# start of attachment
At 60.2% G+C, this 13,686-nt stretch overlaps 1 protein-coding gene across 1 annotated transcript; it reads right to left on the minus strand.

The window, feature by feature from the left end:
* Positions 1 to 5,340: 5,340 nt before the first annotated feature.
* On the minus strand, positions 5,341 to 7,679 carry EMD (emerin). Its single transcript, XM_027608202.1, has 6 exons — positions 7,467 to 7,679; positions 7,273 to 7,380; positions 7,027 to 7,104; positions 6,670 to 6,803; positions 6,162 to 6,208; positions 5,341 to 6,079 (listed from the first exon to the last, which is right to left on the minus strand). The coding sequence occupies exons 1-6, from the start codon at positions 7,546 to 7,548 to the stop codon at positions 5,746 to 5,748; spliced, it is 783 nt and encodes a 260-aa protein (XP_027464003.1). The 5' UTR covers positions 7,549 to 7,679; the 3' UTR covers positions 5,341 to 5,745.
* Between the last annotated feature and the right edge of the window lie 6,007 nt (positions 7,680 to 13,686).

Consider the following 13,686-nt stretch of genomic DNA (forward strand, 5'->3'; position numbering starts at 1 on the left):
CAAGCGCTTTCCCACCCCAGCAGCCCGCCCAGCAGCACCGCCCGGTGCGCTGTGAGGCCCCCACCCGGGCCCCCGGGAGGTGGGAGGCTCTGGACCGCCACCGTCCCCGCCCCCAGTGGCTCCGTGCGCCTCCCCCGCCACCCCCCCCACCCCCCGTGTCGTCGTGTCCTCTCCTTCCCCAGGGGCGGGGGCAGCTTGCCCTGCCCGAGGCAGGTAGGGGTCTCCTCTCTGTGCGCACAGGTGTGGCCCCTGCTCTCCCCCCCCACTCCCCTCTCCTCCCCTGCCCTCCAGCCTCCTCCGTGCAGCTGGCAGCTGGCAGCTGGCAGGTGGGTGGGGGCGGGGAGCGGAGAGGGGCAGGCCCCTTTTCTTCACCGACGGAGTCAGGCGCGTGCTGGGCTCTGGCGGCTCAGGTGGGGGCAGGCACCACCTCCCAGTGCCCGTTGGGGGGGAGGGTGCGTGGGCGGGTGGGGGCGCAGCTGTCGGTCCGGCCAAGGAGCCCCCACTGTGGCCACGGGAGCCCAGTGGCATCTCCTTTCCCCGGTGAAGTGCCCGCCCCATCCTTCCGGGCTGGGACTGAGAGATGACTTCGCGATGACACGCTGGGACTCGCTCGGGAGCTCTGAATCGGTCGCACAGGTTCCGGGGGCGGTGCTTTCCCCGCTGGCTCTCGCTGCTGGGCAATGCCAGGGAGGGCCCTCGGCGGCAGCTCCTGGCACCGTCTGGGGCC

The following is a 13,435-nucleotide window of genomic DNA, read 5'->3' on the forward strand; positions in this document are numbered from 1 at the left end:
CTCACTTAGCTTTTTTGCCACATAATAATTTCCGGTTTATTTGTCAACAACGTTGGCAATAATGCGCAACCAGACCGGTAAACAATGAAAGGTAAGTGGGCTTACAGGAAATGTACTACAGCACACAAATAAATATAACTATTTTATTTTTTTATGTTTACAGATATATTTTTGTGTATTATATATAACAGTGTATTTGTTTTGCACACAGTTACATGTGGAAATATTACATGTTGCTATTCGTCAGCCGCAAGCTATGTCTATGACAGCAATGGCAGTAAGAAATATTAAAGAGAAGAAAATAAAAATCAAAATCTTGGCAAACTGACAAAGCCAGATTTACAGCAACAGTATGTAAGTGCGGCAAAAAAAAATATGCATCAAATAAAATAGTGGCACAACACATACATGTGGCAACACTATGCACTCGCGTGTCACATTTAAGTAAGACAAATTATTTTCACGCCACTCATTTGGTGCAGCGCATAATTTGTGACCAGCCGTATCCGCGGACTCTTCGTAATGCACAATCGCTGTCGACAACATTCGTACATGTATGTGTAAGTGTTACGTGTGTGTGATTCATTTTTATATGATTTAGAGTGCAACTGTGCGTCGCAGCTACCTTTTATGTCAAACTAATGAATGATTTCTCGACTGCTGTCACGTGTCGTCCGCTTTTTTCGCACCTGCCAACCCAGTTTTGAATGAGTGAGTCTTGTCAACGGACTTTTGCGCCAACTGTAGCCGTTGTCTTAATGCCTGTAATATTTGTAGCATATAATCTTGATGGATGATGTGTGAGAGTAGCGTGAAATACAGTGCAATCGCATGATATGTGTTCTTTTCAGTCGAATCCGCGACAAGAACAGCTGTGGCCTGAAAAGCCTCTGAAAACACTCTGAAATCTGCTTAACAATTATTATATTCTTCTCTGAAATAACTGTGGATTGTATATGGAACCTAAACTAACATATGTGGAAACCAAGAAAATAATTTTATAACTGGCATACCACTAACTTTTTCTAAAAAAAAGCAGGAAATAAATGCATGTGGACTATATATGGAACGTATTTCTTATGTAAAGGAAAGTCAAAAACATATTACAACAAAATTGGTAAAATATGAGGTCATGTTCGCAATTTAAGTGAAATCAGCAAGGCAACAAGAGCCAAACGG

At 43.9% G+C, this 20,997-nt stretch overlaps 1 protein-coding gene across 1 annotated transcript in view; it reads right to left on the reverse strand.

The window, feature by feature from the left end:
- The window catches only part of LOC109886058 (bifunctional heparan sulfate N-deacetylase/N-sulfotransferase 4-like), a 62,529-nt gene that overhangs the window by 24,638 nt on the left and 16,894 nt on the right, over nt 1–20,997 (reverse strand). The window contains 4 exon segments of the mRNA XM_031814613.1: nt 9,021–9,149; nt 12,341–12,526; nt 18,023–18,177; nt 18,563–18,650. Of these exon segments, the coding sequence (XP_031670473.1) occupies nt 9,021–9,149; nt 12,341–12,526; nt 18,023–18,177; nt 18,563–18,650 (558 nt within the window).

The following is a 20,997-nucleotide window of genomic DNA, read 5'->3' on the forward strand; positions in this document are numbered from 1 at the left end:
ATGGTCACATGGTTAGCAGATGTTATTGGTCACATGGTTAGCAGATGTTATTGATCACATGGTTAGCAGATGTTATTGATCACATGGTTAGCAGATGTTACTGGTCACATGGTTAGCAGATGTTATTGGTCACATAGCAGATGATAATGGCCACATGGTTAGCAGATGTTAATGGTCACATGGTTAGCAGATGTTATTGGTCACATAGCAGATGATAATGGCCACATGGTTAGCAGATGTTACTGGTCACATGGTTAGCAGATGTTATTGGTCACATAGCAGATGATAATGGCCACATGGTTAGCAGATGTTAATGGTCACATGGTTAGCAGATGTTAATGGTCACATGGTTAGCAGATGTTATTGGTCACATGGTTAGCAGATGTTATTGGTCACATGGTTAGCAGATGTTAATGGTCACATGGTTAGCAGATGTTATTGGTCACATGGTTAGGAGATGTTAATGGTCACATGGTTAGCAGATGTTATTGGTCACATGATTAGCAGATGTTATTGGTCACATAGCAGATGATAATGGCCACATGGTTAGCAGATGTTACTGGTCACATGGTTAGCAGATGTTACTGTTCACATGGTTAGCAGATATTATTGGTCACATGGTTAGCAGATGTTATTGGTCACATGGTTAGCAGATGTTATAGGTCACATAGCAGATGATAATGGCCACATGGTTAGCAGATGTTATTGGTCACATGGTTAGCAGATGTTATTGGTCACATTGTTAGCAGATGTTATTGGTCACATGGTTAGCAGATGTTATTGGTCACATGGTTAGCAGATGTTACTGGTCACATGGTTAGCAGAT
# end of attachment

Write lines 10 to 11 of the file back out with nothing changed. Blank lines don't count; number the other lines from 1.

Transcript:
At 43.9% G+C, this 20,997-nt stretch overlaps 1 protein-coding gene across 1 annotated transcript in view; it reads right to left on the reverse strand.

The window, feature by feature from the left end: